Virginia’s Legislative Tradition and Arrival of the First Africans
Saturday, October 14, 8:30 p.m. - 3:30 p.m., McMurran Hall, CNU Campus

Christopher Newport’s Center for American Studies will sponsor a free, one-day workshop for Virginia teachers focused on two of the upcoming 2019 Commemoration themes

  • The American Tradition of Legislative Assemblies and
  • The Arrival of African Americans in North America and Their Contributions to the Nation

Teachers receive a certificate verifying six (6) hours of continuing education credit. Continental breakfast and lunch are provided.


8:30 - 9 a.m.

Registration – Continental Breakfast (provided), Teachers sign up for breakout sessions

9 a.m. Introductions
9:15 a.m.

Keynote – The Arrival That Framed the Face of America
Cassandra Newby-Alexander – Interim Dean of the College of Liberal Arts, Professor of History, and Director of the Joseph Jenkins Roberts Center for African Diaspora Studies, Norfolk State University.
45 minute lecture / program followed by time for Q&A.

10:15 a.m.  Break
10:30 a.m. Breakout Session (Teachers attend one of the following.)

A Conversation With Thomas Jefferson - portrayed by Colonial Williamsburg’s Kurt Smith
Come prepared to discuss how 18th century ideas about and experiences with legislative assemblies shaped development of our American republic with Kurt Smith, who portrays Thomas Jefferson for the Colonial Williamsburg Foundation.

11:30 Keynote – America’s Tradition of Representative Government 
Dr. William E. (Bill) White, Visiting Scholar, Christopher Newport University
An overview of British traditions, Jamestowne 1619, American colonial legislatures, Revolutionary government, Constitutional government, key issues in representative government today.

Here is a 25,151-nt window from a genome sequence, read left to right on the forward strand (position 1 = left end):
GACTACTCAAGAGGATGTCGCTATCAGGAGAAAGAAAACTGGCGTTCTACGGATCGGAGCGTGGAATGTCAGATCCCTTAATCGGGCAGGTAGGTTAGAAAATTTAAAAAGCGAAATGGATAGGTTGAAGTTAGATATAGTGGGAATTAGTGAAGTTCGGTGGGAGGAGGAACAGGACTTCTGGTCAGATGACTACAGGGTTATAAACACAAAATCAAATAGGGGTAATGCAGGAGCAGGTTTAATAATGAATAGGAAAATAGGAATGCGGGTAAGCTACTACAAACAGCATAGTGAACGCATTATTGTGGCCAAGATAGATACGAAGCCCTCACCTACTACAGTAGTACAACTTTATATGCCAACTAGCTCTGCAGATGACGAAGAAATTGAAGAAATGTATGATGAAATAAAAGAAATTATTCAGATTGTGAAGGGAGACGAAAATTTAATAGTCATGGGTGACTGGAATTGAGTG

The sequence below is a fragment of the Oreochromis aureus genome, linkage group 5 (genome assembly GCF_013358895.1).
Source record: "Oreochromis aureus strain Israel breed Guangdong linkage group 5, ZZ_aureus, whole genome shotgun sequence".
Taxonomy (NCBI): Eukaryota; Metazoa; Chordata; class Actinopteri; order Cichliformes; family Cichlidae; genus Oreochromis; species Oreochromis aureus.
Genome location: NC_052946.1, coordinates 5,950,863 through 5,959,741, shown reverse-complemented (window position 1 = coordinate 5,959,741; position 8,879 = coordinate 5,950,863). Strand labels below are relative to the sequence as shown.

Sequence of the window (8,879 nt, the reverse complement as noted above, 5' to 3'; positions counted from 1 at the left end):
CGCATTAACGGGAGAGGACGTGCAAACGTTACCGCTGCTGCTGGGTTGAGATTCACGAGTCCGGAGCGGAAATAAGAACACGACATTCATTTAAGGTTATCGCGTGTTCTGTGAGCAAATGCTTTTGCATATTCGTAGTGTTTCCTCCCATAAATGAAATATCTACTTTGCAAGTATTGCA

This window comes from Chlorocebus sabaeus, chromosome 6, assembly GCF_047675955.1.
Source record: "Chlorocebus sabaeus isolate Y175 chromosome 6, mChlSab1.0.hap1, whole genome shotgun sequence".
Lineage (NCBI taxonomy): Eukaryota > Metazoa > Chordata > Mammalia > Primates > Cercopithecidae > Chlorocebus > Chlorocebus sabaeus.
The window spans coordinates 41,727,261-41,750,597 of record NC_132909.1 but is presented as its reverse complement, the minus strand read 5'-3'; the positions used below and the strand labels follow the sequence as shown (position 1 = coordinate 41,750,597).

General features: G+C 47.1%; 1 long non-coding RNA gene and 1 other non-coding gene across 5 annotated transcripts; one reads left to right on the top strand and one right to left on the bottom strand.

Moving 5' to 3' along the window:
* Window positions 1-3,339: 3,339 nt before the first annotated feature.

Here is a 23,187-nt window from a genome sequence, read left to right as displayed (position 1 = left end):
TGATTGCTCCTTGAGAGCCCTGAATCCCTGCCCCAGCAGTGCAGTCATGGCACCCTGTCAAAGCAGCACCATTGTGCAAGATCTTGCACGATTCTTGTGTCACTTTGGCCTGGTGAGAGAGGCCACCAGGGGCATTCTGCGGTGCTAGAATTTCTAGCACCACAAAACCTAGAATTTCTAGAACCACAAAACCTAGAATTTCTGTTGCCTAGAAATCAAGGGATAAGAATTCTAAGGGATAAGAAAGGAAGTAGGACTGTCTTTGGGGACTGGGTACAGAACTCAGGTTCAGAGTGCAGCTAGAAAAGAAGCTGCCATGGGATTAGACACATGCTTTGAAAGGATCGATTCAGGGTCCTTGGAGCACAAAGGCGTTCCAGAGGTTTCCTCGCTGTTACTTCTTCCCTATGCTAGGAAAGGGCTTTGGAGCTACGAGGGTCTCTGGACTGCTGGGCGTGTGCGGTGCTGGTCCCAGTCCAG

50 minute session with Q&A.


1 p.m. Breakout Session (Teachers attend one of the following.)

Document Analysis Activity – India Meissel, History Department of Lakeland High School in Suffolk, Virginia and President-Elect of the National Council for the Social Studies
Using primary sources in the classroom affords and opportunity for students to evaluate evidence and draw conclusions. This session, examines American reform and protest movements (temperance, abolitionism, women’s rights, anti-war, etc.). Using primary source materials teachers chart course of the movement from activism through legislation (and sometimes to repeal). In addition to presenting content, teachers develop lesson for implementing the approach in their classroom. Each group presents.

2 p.m.

The African American Experience – Valerie Gray Holmes
Commemorating the arrival of the first Africans in 1619 is an opportunity to celebrate 400 years of African American perseverance and contributions to America. Valerie Gray Holmes portrays these American stories and provides an insightful conversation about the challenges of teaching an inclusive American history. 50 minute session with Q&A.

3 p.m. 

2019 Commemoration Resources – Lindsey Horner
Summary and Closing session

3:30 p.m.